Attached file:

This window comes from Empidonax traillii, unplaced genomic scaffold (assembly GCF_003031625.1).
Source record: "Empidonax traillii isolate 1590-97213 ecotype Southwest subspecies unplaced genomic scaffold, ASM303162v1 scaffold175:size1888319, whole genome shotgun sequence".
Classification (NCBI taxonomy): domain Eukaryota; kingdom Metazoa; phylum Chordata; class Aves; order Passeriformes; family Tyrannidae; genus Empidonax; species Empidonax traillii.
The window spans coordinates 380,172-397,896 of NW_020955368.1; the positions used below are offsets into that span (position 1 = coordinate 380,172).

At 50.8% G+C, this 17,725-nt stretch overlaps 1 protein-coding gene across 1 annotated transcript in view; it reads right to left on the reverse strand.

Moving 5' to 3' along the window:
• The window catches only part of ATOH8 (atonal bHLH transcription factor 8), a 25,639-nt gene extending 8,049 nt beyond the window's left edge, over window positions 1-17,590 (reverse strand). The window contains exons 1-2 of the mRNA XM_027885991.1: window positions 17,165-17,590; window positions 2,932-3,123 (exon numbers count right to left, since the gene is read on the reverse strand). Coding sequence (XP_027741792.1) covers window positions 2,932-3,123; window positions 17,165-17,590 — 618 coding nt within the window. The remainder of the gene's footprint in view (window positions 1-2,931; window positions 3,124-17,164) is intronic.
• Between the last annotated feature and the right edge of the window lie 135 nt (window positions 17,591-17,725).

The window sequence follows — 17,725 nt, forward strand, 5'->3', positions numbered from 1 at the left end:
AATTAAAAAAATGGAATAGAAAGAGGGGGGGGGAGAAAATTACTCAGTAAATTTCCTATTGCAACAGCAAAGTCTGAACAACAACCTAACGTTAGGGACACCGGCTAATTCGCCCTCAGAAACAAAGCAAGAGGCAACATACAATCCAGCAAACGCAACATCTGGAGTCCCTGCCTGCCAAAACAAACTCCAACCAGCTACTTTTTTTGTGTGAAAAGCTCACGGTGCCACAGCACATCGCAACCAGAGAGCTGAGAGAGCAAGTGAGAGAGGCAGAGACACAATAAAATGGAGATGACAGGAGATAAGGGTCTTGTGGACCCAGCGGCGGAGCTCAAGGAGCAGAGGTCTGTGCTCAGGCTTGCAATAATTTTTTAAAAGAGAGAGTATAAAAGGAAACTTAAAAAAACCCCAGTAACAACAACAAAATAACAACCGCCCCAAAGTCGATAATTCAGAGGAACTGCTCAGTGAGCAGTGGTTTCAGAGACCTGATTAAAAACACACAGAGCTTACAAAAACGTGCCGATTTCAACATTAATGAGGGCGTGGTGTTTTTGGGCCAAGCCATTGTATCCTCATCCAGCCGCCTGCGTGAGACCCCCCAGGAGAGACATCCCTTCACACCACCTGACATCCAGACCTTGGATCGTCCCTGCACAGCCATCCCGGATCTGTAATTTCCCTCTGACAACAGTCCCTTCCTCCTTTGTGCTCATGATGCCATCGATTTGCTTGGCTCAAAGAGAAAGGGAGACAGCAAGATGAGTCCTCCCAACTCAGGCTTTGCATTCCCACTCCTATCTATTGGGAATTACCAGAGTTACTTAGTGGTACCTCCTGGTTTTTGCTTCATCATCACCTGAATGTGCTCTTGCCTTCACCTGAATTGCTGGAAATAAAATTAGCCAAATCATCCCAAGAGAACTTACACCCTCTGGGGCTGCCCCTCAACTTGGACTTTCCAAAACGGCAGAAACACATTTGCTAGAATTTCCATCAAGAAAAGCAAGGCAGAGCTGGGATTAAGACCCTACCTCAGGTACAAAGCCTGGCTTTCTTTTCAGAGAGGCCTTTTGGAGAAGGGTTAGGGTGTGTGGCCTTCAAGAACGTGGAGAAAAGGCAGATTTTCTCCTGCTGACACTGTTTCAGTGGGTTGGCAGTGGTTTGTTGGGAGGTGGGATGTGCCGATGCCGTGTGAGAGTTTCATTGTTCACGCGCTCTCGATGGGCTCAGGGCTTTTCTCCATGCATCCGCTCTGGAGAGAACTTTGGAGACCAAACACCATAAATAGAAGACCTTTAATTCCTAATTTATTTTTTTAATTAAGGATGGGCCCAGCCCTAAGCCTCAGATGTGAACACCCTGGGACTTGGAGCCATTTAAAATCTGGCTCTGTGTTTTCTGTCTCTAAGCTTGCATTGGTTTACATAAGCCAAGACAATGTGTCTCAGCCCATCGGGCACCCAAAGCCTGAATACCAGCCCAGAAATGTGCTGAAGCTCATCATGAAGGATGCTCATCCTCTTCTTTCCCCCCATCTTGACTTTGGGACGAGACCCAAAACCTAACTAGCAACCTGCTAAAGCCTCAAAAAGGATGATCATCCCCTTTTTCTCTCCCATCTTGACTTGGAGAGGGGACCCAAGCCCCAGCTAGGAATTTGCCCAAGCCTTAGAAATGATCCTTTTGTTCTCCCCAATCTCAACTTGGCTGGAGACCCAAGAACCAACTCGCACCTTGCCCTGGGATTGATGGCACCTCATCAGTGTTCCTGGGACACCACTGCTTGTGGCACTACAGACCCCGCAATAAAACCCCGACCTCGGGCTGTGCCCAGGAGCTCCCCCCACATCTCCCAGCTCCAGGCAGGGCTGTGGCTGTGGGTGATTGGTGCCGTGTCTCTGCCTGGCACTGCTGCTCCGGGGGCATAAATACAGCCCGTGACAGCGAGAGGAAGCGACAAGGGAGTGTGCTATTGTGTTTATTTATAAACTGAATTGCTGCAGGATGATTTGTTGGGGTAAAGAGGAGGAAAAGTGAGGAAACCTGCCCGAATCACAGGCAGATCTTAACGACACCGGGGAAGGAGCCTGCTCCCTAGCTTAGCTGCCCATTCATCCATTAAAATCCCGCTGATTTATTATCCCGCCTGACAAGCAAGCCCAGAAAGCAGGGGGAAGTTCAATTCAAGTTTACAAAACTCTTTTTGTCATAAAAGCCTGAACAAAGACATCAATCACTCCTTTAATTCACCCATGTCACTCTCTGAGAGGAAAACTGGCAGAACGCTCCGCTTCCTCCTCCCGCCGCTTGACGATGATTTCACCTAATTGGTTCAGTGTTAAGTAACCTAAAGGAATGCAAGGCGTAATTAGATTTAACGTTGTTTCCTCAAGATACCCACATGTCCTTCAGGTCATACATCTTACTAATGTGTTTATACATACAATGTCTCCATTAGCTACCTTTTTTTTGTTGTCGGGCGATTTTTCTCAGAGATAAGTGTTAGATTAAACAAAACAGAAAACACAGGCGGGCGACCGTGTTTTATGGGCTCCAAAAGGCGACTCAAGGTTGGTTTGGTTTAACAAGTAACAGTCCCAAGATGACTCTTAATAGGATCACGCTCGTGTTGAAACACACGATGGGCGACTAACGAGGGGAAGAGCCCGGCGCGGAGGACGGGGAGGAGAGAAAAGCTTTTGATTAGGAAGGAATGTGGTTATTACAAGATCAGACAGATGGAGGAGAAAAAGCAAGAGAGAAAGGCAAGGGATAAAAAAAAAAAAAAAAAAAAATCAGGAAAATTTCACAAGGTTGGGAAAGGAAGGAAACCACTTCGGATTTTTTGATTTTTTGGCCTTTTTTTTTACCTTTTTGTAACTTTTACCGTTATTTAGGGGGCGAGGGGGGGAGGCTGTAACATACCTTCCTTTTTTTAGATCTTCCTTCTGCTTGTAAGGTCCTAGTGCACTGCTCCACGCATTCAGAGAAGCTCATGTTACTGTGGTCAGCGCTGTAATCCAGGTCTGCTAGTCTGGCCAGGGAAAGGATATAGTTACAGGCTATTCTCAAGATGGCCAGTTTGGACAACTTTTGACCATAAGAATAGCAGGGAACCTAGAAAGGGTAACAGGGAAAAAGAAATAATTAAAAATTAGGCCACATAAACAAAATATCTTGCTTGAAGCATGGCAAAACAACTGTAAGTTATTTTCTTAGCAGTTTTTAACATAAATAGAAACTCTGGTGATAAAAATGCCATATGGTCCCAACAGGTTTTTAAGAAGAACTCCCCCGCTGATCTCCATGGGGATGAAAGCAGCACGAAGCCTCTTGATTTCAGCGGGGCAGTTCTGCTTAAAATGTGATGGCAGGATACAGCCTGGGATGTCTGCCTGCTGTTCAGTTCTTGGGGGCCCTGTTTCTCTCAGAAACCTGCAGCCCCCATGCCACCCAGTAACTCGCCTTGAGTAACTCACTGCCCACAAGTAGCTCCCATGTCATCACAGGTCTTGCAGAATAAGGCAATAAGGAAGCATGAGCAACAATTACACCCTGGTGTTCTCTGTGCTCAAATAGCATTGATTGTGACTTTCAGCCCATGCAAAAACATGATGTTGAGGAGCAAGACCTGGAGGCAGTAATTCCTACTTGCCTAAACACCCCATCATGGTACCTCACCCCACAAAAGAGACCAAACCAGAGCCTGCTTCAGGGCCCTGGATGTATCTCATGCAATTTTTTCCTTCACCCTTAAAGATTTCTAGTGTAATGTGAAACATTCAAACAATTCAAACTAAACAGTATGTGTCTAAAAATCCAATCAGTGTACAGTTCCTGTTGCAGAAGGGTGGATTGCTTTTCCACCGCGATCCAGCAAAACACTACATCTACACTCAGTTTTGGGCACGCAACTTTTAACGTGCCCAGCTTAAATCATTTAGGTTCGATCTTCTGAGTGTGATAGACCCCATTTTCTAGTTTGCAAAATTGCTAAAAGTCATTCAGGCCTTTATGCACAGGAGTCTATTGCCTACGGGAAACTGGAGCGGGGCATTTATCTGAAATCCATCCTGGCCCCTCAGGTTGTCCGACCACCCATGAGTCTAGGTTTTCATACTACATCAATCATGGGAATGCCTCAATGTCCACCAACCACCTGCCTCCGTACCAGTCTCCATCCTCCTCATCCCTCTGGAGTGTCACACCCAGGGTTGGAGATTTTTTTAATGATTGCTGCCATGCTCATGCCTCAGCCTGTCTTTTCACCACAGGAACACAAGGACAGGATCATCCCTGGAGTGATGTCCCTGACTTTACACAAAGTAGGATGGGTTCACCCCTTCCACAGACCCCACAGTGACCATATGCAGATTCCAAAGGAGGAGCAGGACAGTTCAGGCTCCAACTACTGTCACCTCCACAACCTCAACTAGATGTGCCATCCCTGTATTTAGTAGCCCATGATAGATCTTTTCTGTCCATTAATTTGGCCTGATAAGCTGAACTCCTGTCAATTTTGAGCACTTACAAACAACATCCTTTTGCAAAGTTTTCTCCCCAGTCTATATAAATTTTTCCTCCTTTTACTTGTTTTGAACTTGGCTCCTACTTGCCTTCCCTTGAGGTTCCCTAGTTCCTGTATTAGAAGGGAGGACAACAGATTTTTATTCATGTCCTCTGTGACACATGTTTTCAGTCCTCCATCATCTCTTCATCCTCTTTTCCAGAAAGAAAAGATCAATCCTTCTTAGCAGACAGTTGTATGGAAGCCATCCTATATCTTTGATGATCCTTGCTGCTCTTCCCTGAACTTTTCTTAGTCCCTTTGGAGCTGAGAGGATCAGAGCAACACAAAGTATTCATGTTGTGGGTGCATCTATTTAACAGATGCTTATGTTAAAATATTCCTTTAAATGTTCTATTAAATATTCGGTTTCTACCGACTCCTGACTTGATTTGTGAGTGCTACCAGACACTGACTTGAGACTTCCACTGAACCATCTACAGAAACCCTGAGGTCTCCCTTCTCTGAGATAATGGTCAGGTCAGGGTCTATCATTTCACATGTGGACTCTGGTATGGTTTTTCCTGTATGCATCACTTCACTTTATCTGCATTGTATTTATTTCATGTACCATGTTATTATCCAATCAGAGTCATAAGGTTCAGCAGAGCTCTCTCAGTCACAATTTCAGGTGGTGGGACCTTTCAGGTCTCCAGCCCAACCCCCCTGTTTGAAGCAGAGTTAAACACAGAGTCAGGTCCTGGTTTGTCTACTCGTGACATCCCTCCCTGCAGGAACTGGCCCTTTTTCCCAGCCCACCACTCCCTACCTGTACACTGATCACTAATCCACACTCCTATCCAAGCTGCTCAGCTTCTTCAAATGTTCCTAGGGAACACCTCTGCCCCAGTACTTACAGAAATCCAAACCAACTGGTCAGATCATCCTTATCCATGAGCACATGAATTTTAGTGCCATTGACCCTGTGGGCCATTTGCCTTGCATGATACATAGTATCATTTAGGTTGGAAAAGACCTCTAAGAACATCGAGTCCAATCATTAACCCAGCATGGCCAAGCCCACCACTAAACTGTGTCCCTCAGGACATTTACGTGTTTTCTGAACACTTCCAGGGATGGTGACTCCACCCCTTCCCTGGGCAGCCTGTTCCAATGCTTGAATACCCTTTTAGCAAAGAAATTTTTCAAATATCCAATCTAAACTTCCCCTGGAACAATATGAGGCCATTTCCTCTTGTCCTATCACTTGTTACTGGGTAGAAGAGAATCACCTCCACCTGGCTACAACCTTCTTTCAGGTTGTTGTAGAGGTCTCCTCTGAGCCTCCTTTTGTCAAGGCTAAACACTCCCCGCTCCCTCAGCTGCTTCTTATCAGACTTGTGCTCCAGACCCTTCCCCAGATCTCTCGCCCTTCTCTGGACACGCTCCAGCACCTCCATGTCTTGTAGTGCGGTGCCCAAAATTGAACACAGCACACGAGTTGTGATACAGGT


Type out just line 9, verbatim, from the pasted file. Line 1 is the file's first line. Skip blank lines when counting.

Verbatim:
The window sequence follows — 17,725 nt, forward strand, 5'->3', positions numbered from 1 at the left end: